Australia's only tropical capital city, Darwin, is an astonishing, confident city on the Timor Sea with a personality all of its own.
Darwin's small, diverse city has all the vibrancy of a cosmopolitan metropolis combined with the breath-taking natural landscapes of the Outback. People from more than 50 nations make up its population and fill the many fine street-side restaurants and bars. Innovative museums celebrate the city's past, and smart galleries showcase the Indigenous art unique to the region. The Darwin Military Museum – which reveals dark tales of World War II, is well worth discovering.
Darwin's backyard is packed with nature: the gardens and mangroves of Kakadu and Litchfield National Parks are close, and the stunning unique Tiwi Islands can be reached by boat. Visitors can also enjoy a fishing trip for barramundi in a tinny (small boat). For more wildlife, Crocodylus Park has hundreds of crocodiles, big cats, spider monkeys, marmosets and many large birds.
Territory Wildlife Park
Located approximately 60 kilometres (37 miles) south of Darwin, the awardwinning Territory Wildlife Park offers an excellent introduction into Australian wildlife. The wildlife park, which is spread over 400 hectares of natural bushland, showcases flora and fauna native to the Top End of the Northern Territory.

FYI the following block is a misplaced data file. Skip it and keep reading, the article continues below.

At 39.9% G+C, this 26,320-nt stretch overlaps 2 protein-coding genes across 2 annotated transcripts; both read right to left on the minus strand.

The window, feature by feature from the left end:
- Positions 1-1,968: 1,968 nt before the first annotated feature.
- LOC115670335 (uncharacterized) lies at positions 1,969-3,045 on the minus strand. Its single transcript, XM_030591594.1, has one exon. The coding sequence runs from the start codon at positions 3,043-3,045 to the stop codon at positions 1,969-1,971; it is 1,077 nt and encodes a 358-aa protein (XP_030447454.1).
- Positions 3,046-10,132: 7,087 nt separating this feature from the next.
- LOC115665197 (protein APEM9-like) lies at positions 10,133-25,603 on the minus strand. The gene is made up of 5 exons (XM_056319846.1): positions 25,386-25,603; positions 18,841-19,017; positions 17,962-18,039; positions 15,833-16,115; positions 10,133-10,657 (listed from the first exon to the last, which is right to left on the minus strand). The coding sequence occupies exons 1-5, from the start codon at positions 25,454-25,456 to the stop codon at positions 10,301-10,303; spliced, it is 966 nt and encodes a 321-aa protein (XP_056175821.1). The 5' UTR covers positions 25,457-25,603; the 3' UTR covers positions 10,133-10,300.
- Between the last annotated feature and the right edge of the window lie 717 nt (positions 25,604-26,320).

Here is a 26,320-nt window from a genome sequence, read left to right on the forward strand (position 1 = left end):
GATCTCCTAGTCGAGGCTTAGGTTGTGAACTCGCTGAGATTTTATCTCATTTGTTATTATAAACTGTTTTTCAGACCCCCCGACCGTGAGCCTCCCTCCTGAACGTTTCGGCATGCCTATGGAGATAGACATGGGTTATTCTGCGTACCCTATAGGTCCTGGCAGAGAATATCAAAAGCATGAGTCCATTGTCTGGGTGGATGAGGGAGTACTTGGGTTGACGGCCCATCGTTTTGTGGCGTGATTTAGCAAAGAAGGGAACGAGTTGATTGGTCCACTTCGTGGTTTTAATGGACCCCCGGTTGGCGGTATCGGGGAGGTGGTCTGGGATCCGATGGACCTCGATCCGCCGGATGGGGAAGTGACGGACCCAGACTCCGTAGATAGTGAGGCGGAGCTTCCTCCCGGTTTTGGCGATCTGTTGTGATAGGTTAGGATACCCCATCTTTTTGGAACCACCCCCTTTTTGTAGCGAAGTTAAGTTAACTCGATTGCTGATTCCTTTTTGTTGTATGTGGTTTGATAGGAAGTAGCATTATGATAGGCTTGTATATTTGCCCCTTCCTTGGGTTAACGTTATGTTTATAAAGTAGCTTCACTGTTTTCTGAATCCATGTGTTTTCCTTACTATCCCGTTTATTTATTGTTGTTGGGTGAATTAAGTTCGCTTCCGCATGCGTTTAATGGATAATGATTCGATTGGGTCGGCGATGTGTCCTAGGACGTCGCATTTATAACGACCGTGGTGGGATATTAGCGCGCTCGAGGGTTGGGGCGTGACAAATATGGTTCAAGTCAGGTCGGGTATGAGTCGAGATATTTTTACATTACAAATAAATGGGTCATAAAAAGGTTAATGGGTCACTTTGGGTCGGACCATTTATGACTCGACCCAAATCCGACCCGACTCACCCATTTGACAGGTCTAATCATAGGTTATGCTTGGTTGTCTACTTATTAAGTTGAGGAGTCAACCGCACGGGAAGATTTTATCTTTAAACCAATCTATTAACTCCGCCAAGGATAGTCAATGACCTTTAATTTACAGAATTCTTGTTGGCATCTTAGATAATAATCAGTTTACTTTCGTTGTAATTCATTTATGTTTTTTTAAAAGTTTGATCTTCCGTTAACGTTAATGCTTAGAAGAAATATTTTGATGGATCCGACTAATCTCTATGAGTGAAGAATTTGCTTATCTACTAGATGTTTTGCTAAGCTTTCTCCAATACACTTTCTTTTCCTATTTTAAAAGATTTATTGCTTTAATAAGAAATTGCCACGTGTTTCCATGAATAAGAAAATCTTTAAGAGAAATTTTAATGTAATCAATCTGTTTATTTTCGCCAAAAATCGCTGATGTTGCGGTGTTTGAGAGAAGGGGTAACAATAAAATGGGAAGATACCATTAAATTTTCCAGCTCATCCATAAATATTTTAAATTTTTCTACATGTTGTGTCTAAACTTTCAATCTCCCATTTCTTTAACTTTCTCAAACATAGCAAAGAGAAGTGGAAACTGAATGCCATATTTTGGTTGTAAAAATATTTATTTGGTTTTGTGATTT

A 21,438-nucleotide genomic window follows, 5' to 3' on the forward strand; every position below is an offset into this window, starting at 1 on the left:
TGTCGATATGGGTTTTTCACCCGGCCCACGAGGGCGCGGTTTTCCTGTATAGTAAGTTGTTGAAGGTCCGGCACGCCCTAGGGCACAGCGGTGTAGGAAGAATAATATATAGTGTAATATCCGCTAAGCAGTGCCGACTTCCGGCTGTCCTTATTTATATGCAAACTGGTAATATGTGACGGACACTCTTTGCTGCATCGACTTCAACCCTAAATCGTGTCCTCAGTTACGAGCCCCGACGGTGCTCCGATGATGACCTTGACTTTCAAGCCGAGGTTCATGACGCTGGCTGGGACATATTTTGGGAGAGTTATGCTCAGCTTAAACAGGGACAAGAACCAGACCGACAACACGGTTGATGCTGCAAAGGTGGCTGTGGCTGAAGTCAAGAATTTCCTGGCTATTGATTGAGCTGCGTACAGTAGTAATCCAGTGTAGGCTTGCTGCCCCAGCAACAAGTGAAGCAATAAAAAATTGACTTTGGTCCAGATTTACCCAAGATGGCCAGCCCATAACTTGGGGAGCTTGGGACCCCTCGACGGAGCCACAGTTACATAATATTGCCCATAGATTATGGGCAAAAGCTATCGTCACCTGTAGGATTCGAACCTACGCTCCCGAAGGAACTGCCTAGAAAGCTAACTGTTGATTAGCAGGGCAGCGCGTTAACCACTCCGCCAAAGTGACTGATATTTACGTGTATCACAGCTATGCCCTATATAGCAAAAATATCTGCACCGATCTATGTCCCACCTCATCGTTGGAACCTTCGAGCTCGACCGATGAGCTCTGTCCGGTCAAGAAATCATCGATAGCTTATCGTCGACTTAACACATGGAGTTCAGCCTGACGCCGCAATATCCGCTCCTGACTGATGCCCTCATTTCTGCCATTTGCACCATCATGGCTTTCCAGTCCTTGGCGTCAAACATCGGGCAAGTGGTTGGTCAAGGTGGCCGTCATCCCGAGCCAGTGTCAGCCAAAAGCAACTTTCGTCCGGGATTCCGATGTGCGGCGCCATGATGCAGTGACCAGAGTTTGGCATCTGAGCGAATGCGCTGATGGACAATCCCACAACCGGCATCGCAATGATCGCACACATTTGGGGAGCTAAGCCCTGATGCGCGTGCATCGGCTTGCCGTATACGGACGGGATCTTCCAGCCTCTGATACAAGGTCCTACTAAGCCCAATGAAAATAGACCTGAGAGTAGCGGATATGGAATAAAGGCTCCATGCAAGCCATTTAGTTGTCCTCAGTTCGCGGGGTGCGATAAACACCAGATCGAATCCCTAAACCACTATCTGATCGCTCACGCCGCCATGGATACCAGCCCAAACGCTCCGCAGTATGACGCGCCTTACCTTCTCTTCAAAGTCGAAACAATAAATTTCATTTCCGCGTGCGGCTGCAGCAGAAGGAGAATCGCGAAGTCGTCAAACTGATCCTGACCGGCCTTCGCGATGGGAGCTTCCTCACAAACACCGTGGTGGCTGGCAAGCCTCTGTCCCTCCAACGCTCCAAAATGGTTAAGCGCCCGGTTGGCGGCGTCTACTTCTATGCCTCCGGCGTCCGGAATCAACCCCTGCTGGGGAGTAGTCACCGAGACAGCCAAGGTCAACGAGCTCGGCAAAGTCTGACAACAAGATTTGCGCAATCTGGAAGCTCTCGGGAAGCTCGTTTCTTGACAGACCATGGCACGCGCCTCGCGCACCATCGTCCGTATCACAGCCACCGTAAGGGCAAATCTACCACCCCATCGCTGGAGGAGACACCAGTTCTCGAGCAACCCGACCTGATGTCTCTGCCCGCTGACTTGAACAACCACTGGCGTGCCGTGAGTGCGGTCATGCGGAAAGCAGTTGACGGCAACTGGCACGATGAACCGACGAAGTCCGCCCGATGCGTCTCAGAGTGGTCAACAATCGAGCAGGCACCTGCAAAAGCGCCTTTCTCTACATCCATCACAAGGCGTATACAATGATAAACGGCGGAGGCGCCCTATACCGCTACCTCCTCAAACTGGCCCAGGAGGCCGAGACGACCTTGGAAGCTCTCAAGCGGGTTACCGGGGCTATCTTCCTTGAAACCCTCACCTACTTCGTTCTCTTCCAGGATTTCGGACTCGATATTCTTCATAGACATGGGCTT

Museum and Art Gallery of the Northern Territory
Situated in a tropical garden, the Museum and Art Gallery of the Northern Territory is one of the most popular museums in the Top End of Australia. The present building was opened in 1981 and showcases the area’s art, culture and history.
Meet the longest-surviving inhabitant of the Northern Territory: the crocodile. The Top End is home to two kinds of crocodiles: freshwater, which are considered relatively harmless, and saltwater, one of the fiercest in the reptile world. Measuring up to an average four to five metres in length and weighing up 500 kilograms, Australian saltwater crocodiles are the largest and most aggressive of all crocodile species. There are more of them in the Northern Territory than anywhere else in the world, so this really is the best place to see them.
Scattered across Darwin are numerous historic sites and museums dedicated to sharing the story of how Australia’s northernmost city was exposed to war. On 19 February 1942, Japanese planes dropped more than 300 bombs on Darwin Harbour. Despite its sizeable military base, Darwin was ill-equipped to deal with Australia's first enemy attack.